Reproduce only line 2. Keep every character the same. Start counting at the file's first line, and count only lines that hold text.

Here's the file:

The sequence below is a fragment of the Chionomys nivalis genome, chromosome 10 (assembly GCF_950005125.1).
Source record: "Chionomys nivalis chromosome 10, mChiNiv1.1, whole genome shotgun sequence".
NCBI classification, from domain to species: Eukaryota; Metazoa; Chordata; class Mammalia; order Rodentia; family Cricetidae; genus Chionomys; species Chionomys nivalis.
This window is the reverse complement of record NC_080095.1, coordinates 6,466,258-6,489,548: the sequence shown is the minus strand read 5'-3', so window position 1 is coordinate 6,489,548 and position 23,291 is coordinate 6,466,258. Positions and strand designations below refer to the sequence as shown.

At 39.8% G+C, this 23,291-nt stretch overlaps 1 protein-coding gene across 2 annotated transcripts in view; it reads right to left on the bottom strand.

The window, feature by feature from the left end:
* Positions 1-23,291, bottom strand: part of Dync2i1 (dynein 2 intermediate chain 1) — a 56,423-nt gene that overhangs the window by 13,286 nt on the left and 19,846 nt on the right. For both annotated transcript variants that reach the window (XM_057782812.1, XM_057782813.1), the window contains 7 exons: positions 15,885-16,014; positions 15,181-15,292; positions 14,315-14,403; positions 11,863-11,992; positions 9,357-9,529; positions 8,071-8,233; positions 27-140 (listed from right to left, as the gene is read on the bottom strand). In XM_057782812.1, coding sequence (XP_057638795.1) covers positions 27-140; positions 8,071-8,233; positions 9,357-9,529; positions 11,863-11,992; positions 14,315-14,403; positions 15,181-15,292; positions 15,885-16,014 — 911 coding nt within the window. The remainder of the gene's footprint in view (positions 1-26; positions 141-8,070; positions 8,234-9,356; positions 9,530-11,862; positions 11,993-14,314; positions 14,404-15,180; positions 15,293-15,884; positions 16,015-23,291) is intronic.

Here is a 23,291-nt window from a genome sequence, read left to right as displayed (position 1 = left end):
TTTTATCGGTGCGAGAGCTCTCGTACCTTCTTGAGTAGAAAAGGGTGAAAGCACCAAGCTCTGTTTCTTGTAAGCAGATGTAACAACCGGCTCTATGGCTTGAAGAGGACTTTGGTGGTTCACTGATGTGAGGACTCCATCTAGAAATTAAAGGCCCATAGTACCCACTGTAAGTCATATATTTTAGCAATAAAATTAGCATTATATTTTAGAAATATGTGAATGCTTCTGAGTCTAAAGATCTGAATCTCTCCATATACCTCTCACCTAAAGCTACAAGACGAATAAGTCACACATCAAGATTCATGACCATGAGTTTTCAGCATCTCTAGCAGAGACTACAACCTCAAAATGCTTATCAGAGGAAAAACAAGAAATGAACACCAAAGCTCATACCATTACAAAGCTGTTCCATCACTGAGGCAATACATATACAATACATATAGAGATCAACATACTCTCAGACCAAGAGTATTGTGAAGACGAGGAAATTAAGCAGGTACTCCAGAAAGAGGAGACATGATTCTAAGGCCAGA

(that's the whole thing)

Source record: "Chionomys nivalis chromosome 10, mChiNiv1.1, whole genome shotgun sequence".